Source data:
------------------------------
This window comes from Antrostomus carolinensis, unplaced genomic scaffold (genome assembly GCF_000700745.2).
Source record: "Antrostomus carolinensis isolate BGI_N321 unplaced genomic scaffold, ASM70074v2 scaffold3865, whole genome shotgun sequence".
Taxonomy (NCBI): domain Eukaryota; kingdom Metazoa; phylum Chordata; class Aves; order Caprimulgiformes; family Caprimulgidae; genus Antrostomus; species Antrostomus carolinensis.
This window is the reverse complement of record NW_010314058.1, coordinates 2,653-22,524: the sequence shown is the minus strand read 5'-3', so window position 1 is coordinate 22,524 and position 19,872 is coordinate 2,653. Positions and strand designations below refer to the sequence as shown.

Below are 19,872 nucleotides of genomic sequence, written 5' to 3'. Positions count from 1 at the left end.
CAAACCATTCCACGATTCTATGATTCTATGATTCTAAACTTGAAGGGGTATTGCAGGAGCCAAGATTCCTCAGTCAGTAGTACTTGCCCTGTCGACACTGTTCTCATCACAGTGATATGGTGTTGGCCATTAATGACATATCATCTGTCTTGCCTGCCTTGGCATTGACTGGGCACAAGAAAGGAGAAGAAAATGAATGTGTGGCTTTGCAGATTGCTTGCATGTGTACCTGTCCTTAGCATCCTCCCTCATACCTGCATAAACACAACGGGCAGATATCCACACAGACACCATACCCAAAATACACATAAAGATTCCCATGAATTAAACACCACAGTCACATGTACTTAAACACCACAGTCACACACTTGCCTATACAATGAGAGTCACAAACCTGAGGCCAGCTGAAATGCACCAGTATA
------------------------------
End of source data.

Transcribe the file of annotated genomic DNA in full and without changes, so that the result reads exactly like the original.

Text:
This window comes from Antrostomus carolinensis, unplaced genomic scaffold (genome assembly GCF_000700745.2).
Source record: "Antrostomus carolinensis isolate BGI_N321 unplaced genomic scaffold, ASM70074v2 scaffold3865, whole genome shotgun sequence".
Taxonomy (NCBI): domain Eukaryota; kingdom Metazoa; phylum Chordata; class Aves; order Caprimulgiformes; family Caprimulgidae; genus Antrostomus; species Antrostomus carolinensis.
This window is the reverse complement of record NW_010314058.1, coordinates 2,653-22,524: the sequence shown is the minus strand read 5'-3', so window position 1 is coordinate 22,524 and position 19,872 is coordinate 2,653. Positions and strand designations below refer to the sequence as shown.

Below are 19,872 nucleotides of genomic sequence, written 5' to 3'. Positions count from 1 at the left end.
CAAACCATTCCACGATTCTATGATTCTATGATTCTAAACTTGAAGGGGTATTGCAGGAGCCAAGATTCCTCAGTCAGTAGTACTTGCCCTGTCGACACTGTTCTCATCACAGTGATATGGTGTTGGCCATTAATGACATATCATCTGTCTTGCCTGCCTTGGCATTGACTGGGCACAAGAAAGGAGAAGAAAATGAATGTGTGGCTTTGCAGATTGCTTGCATGTGTACCTGTCCTTAGCATCCTCCCTCATACCTGCATAAACACAACGGGCAGATATCCACACAGACACCATACCCAAAATACACATAAAGATTCCCATGAATTAAACACCACAGTCACATGTACTTAAACACCACAGTCACACACTTGCCTATACAATGAGAGTCACAAACCTGAGGCCAGCTGAAATGCACCAGTATA